After an initial compromise, attackers usually aim to gain long-term remote shell access to continue the attack. As the breach device does not have a public IP address and is most certainly behind a firewall, for it to be directly accessible from the Internet a reverse shell would need to be established. Outgoing connections often succeed because firewalls generally filter only incoming traffic. Darktrace observed the device making continuous outgoing connections to an external host listening on an unusual port, 8443, indicating the presence of a reverse shell for pivoting and remote administration.

Figure 3: SSL connections to server name ‘81.255.222[.]8’ at end of March and start of April

Accomplish mission

On March 4, 2022 at 15:07:04 UTC, the device made a total of 16,029 failed connections to a large volume of external endpoints on the same port (8080). This behavior is consistent with address scanning. From the country codes, it appears that public IP addresses for various countries around the world were contacted (at least 99 unique addresses), with the US being the most targeted.

From 19:44:36 UTC onwards, the device performed cryptocurrency mining using the Minergate mining pool protocol to generate profits for the attacker. A login credential called ‘x’ was observed in the Minergate connections to ‘194.145.227[.]21’ via port 5443. JSON-RPC methods of ‘login’ and ‘submit’ were seen from the connection originator (the infected breach device) and ‘job’ was seen from the connection responder (the C2 server). A high volume of connections using the JSON-RPC application protocol to ‘pool-fr.supportxmr[.]com’ were also made on port 80.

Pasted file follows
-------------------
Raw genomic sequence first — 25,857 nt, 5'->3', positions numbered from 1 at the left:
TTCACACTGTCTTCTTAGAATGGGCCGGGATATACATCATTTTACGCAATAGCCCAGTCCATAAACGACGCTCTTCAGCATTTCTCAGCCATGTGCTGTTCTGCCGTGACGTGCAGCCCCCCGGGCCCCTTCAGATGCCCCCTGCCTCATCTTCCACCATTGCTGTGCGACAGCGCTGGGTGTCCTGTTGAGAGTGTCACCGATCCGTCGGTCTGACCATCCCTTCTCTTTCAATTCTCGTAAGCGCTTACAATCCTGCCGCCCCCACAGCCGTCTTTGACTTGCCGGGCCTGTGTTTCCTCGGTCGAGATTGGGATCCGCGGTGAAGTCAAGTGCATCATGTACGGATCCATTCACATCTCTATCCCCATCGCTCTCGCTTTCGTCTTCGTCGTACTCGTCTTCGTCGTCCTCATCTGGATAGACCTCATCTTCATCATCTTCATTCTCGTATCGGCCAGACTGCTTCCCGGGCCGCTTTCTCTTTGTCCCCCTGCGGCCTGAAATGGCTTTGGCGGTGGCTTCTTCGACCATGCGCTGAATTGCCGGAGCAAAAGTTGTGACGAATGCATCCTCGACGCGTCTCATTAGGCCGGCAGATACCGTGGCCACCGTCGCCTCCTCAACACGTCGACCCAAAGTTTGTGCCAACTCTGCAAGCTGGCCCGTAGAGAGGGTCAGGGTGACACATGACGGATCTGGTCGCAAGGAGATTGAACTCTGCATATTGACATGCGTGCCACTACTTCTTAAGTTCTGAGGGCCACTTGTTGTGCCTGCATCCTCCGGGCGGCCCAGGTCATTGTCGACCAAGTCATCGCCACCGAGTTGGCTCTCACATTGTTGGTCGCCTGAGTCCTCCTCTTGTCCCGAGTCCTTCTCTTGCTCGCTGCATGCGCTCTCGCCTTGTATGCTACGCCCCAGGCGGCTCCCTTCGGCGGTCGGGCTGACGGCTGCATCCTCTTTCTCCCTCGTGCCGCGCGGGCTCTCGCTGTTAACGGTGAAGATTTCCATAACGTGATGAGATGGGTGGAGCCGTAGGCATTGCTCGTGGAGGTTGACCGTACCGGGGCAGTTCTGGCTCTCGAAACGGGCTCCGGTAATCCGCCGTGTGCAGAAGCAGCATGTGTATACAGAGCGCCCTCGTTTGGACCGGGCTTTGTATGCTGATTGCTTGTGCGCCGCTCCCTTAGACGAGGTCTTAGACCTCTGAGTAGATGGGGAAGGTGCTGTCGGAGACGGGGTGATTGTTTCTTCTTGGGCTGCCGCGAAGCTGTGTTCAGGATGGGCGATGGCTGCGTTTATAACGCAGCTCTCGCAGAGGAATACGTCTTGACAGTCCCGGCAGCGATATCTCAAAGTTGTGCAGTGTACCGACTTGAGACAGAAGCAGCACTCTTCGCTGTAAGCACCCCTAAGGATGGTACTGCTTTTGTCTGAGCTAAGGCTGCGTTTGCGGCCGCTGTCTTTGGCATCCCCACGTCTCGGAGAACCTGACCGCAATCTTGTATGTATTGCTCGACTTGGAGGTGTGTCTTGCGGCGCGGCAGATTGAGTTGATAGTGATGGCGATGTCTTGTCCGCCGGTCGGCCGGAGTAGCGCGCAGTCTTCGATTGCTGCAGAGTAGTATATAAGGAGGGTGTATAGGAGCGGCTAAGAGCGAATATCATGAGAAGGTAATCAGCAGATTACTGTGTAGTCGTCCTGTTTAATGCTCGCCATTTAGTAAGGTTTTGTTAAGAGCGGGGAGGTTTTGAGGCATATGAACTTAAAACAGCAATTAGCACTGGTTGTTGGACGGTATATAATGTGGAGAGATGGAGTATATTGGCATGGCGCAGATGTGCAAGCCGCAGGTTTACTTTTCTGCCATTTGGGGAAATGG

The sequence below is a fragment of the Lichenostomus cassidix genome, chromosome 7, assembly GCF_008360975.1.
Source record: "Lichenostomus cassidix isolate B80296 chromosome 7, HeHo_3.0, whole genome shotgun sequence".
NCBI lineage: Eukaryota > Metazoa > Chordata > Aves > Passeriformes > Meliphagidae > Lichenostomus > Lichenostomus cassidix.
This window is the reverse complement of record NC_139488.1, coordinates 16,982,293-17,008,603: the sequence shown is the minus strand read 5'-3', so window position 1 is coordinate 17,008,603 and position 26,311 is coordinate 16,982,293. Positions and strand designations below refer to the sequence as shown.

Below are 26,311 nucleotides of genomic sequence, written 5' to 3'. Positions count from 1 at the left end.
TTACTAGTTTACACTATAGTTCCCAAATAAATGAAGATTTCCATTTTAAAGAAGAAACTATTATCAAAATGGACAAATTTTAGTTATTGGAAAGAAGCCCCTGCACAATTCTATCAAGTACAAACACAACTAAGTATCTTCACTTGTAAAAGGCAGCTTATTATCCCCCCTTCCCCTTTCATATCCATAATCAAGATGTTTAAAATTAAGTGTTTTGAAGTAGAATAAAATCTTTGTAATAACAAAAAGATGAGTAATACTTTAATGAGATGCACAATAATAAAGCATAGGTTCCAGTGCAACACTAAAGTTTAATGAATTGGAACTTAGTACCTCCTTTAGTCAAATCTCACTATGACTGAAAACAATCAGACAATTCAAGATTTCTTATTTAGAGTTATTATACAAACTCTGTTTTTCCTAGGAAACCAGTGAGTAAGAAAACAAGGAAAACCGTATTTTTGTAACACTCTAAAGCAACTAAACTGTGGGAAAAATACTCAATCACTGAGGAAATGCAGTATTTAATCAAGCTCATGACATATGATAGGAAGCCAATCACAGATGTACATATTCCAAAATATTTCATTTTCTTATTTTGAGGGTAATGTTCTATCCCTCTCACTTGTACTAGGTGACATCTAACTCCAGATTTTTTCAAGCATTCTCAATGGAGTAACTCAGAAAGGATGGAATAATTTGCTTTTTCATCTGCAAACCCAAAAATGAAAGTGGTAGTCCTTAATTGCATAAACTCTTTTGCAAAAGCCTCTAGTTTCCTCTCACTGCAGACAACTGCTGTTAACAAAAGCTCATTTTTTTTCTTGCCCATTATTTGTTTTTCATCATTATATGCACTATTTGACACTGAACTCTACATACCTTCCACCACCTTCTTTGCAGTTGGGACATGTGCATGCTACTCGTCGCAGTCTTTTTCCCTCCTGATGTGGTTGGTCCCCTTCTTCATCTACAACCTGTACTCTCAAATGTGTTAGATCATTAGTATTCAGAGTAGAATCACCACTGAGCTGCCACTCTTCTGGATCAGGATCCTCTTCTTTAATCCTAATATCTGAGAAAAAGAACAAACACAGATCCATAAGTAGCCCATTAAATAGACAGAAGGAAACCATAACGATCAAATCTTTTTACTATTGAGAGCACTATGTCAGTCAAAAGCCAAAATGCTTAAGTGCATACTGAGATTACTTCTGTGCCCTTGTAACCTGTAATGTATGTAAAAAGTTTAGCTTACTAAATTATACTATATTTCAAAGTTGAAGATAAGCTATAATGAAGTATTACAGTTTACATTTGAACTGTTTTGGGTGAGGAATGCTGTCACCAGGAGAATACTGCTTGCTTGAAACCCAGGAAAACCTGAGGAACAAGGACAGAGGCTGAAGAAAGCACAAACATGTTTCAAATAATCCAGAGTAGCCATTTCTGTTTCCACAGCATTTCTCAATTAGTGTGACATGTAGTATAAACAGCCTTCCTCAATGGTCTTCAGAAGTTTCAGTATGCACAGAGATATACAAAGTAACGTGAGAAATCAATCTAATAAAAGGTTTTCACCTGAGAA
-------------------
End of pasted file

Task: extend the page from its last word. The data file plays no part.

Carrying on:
When the botnet was first discovered in December 2020, mining pools MineXMR and F2Pool were used. In February 2021, MineXMR was removed and in March 2021, Nanopool mining pool was added,12 before switching to the present SupportXMR and Minergate mining pools. Threat actors utilize such proxy pools to help hide the actual crypto wallet address where the contributions are made by the crypto-mining activity. From April onwards, the device appears to download the ‘xmrig.exe’ executable from a rare IP address ‘61.103.177[.]229’ in Korea every few days – likely in an attempt to establish persistency and ensure the cryptocurrency mining payload continues to exist on the compromised system for continued mining.

On March 9, 2022 from 18:16:20 UTC onwards, trolling for various RCE vulnerabilities (including but not limited to these four) was observed over HTTP connections to public IP addresses:

  1. Through March, the device made around 5,417 HTTP POSTs with the URI ‘/vendor/phpunit/phpunit/src/Util/PHP/eval-stdin.php’ to at least 99 unique public IPs. This appears to be related to CVE-2017-9841, which in PHPUnit allows remote attackers to execute arbitrary PHP code via HTTP POST data beginning with a ‘13 PHPUnit is a common testing framework for PHP, used for performing unit tests during application development. It is used by a variety of popular Content Management Systems (CMS) such as WordPress, Drupal and Prestashop. This CVE has been called “one of the most exploitable CVEs of 2019,” with around seven million attack attempts being observed that year.14 This framework is not designed to be exposed on the critical paths serving web pages and should not be reachable by external HTTP requests. Looking at the status messages of the HTTP POSTs in this incident, some ‘Found’ and ‘OK’ messages were seen, suggesting the vulnerable path could be accessible on some of those endpoints.